Skiing and snowboarding are less dangerous than other high-energy sports, but still lead to plenty of injuries, some of which are severe and require medical attention.
Types of Skiing & Snowboarding Injuries
- Forearm and Wrist Fractures (by far the most common)
- Snowboarder’s Ankle (Talus fractures of the ankle)
- Shoulder Fractures and Dislocations
- Elbow Dislocations and Fractures
- Head Injuries
- Chest, Abdominal, & Spinal Injuries
Who Gets Injured in Skiing & Snowboarding Accidents?
Beginner skiers and snowboarders are the most likely to be injured, but their injuries are usually not severe. Injury frequency decreases as skill increases. Even though they tend to wear more protective gear, experts sustain more severe injuries because they take more chances.
Male youths between the ages of 16–25 are the highest risk group. This is likely because of the ‘invincibility myth’ that many young people ascribe to. Those who have less than 7 days of experience are also at a high risk.
When a person hits the slopes for the first time there is high risk of wrist fracture, due to falls and lack of balance. It is best to take it easy the first few runs and get your balance and bearings.
Risk of injury is also high when riding an unfamiliar mountain. Make sure you scout your run the first time down. Tourists are much more likely to get injured because they don’t know the terrain.
Forearm and Wrist Fractures
There are several types of forearm and wrist fractures. Here are some of the most sever:
- Displaced Fracture – When the bones have been pushed out of position
- Compound/Open Fracture – When the bones have been pushed through the skin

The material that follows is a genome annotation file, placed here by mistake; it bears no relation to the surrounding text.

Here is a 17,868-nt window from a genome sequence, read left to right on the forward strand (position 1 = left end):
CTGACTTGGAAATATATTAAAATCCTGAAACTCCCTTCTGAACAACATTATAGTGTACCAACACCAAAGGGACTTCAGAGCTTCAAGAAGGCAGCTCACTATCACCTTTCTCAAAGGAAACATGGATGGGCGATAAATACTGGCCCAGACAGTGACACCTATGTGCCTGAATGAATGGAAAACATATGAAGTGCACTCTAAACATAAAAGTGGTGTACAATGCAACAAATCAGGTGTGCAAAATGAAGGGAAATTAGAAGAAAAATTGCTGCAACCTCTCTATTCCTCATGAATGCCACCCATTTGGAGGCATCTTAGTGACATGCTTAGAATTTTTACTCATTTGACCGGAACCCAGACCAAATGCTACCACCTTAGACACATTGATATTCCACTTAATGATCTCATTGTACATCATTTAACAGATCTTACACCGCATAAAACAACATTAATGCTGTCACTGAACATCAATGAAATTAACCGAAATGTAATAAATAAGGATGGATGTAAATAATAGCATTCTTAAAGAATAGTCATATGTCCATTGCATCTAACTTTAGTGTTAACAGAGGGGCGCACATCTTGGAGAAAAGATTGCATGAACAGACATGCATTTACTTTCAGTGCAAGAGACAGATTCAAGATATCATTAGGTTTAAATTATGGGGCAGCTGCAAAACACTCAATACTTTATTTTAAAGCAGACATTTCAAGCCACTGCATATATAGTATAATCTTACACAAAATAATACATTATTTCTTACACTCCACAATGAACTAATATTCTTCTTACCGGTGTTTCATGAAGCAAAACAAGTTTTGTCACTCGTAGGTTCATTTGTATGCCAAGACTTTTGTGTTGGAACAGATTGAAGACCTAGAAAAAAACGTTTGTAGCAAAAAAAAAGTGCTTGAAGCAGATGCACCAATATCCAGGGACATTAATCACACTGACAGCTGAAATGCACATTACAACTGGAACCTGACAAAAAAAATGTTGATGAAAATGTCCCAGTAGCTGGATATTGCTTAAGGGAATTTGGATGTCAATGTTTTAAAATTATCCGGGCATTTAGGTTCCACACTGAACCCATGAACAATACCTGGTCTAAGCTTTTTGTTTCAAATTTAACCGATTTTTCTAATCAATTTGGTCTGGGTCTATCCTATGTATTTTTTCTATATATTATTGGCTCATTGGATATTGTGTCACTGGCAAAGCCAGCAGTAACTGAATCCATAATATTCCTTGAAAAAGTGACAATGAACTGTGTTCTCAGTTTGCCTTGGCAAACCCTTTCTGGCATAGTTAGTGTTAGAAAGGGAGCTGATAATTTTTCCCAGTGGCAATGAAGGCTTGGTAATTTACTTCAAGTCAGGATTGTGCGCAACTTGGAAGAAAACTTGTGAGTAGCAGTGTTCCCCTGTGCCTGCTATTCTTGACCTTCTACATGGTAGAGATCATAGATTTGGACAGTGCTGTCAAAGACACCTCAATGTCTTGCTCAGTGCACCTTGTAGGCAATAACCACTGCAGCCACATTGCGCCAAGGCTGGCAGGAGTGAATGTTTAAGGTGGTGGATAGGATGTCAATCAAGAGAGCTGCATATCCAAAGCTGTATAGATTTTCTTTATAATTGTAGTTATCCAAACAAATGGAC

- Intra-Articular Fracture – When the break goes through the line of the wrist joint
- Comminuted Fracture – When the wrist has been broken into many fragments
A snowboarder can sustain one, or a combination of these fractures. All of these injuries are serious. So be careful on the slopes!
The Talus bone can be injured when the board’s nose catches in the snow. This portion of the talus bone becomes impinged between the calcaneus, the heel bone and the fibula, one of the upper ankle bones. With enough energy, the lateral process will snap. Sadly, this injury is often misdiagnosed as an ankle sprain as it hurts in the same place. True ankle sprains are rare in snowboarding since they require twisting or rotational energy. Boots, bindings, and board prevent most ankle sprains.
X-rays many not identify the damage. It is good practice to keep the boarder non-weight bearing until CT scan results can be examined. If not treated correctly, Snowboarders Ankle will likely lead to permanent joint damage.
If the fracture is small and non-displaced, a removable cast boot and non-weight bearing for 6 weeks is generally successful. With larger fragments (involving more of the joint) or with any displacement, surgery is required.
Being involved into any kind of sport requires a person to be aware of the precautionary measures as well. In addition to the intuitive measures discussed above, good boots and rigid bindings will force the board to flex when “bonking” the nose.